He's been called a monster who butchered a three-year-old boy and fed his remains to a dog.
Raymond Mata was sentenced to die in 2000.
However, the state's high court has struck down the electric chair, saying it's right out of Frankenstein's lab, leaving no way to carry out Mata's punishment.
Attorney General Jon Bruning said, "The Supreme Court decision, what it did is repealed out method but not our death penalty as a whole. We still have the death penalty but not a method."
While the courts have given Mata another chance, the people of Scottsbluff think it's one too many, according to veteran broadcaster Kevin Mooney.
"Most people here in this community would like Raymond Mata put to death tomorrow if that was possible. But the fact his case is being used as a death penalty challenge I would say that's not going to happen for a very long time," The KNEB News Director said.
That's because Mata's public defender from the State Commission on Public Advocacy has taken the case to the state supreme court. They agreed with his attorneys, saying "a civilized society needs to punish cruelty without practicing it."
The attorney general blasted the court for overstepping its bounds in its decision calling the electric chair cruel and unusual.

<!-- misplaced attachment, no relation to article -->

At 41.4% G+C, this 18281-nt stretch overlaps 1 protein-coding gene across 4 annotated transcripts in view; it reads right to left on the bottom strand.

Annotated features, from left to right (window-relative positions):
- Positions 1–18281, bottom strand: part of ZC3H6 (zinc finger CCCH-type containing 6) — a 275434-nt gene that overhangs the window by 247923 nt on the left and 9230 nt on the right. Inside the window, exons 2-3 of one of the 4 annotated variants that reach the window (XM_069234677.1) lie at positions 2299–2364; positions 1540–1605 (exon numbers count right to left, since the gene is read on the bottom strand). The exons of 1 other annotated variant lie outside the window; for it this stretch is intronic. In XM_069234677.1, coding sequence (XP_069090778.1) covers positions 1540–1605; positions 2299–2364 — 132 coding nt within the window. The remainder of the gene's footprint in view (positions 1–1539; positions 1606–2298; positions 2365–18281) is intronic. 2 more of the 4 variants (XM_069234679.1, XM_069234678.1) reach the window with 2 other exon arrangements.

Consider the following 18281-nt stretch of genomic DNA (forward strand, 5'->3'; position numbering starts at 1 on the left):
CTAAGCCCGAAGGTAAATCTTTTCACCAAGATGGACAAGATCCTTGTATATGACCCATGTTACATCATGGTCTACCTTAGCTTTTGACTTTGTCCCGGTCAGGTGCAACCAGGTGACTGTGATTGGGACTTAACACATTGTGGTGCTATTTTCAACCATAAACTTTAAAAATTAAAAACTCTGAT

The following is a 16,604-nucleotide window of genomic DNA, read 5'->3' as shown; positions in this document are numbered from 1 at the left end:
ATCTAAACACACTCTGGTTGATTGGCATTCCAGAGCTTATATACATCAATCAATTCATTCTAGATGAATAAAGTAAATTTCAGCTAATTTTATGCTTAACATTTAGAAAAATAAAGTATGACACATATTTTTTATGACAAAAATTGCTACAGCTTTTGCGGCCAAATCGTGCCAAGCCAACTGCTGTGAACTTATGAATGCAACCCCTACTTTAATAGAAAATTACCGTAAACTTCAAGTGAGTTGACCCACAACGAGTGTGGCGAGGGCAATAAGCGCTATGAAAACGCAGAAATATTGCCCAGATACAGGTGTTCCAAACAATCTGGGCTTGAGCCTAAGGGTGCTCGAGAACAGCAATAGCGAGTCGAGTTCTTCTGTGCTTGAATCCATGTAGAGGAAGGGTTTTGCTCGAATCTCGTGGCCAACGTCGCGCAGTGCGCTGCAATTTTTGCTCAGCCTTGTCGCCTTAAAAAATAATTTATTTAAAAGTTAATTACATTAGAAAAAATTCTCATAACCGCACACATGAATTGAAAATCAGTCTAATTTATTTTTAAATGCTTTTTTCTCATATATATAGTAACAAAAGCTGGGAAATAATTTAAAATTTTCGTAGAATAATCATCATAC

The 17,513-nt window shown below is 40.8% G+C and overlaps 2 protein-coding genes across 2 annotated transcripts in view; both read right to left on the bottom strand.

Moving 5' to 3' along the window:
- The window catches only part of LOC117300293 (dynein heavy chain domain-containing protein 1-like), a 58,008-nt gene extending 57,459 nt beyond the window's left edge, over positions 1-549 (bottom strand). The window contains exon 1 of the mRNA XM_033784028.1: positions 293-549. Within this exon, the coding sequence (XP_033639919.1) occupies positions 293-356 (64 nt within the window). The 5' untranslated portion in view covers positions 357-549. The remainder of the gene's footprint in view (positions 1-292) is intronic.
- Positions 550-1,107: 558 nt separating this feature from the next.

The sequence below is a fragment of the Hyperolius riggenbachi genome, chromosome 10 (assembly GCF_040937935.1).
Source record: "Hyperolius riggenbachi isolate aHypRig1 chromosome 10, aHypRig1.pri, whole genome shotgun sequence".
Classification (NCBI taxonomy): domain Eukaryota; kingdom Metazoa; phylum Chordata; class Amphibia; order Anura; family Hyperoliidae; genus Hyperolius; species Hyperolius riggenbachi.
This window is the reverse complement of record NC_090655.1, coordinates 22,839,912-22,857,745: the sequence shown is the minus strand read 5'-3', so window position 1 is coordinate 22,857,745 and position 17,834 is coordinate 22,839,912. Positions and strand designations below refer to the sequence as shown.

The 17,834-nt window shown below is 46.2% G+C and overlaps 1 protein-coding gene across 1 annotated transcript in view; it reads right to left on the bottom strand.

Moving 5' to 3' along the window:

Bruning said, "My concern is not so much with the bad guy, Mr. Mata, if he feels a little pain at the end of life. That's not something I'm concerned with."
Lawmakers this week voted to keep the death penalty, but it could be next year before they replace the electric chair.
Bruning said, "In January we're going to come back, at the latest, ask the legislature to put the method in there. I'm sure it'll be lethal injection. We'll find a constitutional way of doing it and
eventually Mata's going to get the penalty he deserves."
Broadcaster Kevin Mooney said it's the biggest case he's seen in 25 years, and says the folks of western Nebraska are ready to see the case end with Mata's execution. But he adds there's little chance of that happening for a very long time.
Reporter's Notes by Steve White:
Mata was convicted of murdering three-year-old Adam Gomez, his girlfriend's son. He was later given the death penalty.
He's represented by the public defenders who serve in the Commission on Public Advocacy.
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